After settling his differences with a Japanese PoW camp commander, a British colonel co-operates to oversee his men's construction of a railway bridge for their captors - while oblivious to a plan by the Allies to destroy it.
The story of a group of young Australian men who leave their various backgrounds behind and sign up to join the ANZACs in World War I. They are sent to Gallipoli, where they encounter the resolute Turkish army whose ally Germany had organized the defenses along the peninsula, Kemal Ataturk comes to the fore during this campaign. Written by
Murray Chapman <email@example.com>
With a cost of $2.8 million, Gallipoli (1981) was at the time the most expensive Australian film produced. See more »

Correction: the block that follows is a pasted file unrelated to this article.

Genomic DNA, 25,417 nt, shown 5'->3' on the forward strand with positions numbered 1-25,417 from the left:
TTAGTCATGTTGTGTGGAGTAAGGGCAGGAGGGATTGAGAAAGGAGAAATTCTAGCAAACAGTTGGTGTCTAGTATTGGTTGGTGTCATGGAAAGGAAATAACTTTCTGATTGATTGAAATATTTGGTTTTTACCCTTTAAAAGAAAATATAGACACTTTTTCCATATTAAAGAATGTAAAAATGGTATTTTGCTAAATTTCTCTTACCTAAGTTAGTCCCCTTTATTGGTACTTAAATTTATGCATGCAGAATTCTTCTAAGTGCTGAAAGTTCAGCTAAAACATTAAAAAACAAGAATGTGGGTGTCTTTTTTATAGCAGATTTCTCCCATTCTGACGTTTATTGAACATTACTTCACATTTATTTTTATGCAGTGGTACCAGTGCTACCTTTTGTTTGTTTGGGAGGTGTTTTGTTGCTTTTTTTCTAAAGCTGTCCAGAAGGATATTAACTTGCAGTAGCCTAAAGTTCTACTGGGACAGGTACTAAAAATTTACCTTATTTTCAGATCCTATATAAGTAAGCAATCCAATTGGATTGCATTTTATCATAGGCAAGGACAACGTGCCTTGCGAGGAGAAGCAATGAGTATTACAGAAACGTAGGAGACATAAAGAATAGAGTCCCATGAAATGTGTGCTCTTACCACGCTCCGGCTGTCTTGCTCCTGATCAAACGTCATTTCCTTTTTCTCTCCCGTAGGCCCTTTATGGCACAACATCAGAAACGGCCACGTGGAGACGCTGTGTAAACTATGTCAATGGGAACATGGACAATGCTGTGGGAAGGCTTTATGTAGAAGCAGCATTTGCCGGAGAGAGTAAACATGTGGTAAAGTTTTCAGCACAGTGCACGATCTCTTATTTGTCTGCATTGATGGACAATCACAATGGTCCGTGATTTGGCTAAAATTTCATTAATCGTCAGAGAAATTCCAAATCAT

In the pub scene when they are about to leave for Gallipoli there are flags on the wall of the Allies - France, Britain, and Australia. There is also a flag of the United States. The battle of Gallipoli occurred in 1915, but the United States did not enter the war until April 6, 1917. It was neutral in 1915, and traded with both the Allied and Central Powers. See more »
There is not a lot wrong with this movie. The entire thing seems authentic
meaning you feel like you're in Australia in 1915. You are living on a
farm, running in a race and ultimately in a war.
What is also very extraordinary is that there is not really a lot that happens, there is barely a plot. But it doesn't matter, because Peter Weir is a master storyteller. The actors are all superb and your heart may hurt at the climax - mine did.
Unforgettable, like all great movies.
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